AIKEN --- Five of nine Aiken County school board seats are up for election this November, but the lack of filings could make for an uneventful election.
Only four candidates have officially filed petitions for the five seats.
Open seats include:
- District 2 in Beech Island and Jackson, held by Levi Green. No one has filed for this position, but Green said he will run for re-election.
- District 3 in Bath, held by John Wesley Hightower. Hightower and Howard Shelton, a former Orangeburg County school board member, have filed.
- District 5 in North Augusta, held by Ray Fleming. Fleming has filed for re-election.
- District 6 in Graniteville. Former Aiken County principal Dwight Smith has filed for the seat.
- District 7 in Aiken, held by Rosemary English. No one has filed for the seat, but English has said she will run for re-election.
School board chairwoman Christine Harkins, who held the District 6 seat for eight years, resigned last month because of health issues and will not seek re-election.
Aiken County Elections and Registration director Stewart Bedenbaugh said the low number of candidates could be attributed to the location of the seats. Fewer candidates tend to file in rural areas.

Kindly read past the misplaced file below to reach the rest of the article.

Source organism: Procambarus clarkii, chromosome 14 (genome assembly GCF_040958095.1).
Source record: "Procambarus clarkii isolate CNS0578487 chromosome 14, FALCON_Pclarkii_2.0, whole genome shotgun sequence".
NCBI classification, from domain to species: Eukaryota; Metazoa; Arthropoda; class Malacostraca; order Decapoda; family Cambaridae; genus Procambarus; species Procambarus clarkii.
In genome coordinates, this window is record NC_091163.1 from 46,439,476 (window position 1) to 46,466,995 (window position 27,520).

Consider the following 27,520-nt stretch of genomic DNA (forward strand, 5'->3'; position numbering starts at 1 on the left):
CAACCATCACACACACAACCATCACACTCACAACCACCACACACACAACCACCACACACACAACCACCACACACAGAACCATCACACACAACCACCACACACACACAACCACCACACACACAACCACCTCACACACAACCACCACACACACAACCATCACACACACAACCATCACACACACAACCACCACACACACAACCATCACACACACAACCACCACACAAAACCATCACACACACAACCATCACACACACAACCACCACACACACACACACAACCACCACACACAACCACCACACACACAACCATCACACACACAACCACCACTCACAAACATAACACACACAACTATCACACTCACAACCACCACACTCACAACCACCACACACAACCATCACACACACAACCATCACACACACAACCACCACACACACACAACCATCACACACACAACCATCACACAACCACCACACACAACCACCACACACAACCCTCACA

With candidates having until Thursday at noon to file, though, Bedenbaugh said it's hard to know who will turn in petitions later this week.
School board candidates run nonpartisan elections and must file petitions with signatures from at least 50 registered voters in their district.
Green said deciding to dedicate another four years to the school board isn't a decision taken lightly. He said with a difficult budget year ahead of the board, he wanted to run toward the problem rather than away from it.
"After four years, you feel like you're pretty grounded and you're really helping effect change. We have challenging times and there's going to be some major changes ahead," he said.
Green said the board will likely tackle the purpose of administrative offices as part of the next budget process, something that hasn't been changed in more than 30 years.
"We'll have to decide when and if we're going to reorganize the district so we'll have all the efficiency we can," he said. "We can't sit idly by."
The $236 million school bond referendum from May will also likely play a big role in the upcoming election.
Seventy percent of voters voted no on the referendum, and many opposed to the election voiced they'd like to see new faces replace incumbents who supported the referendum.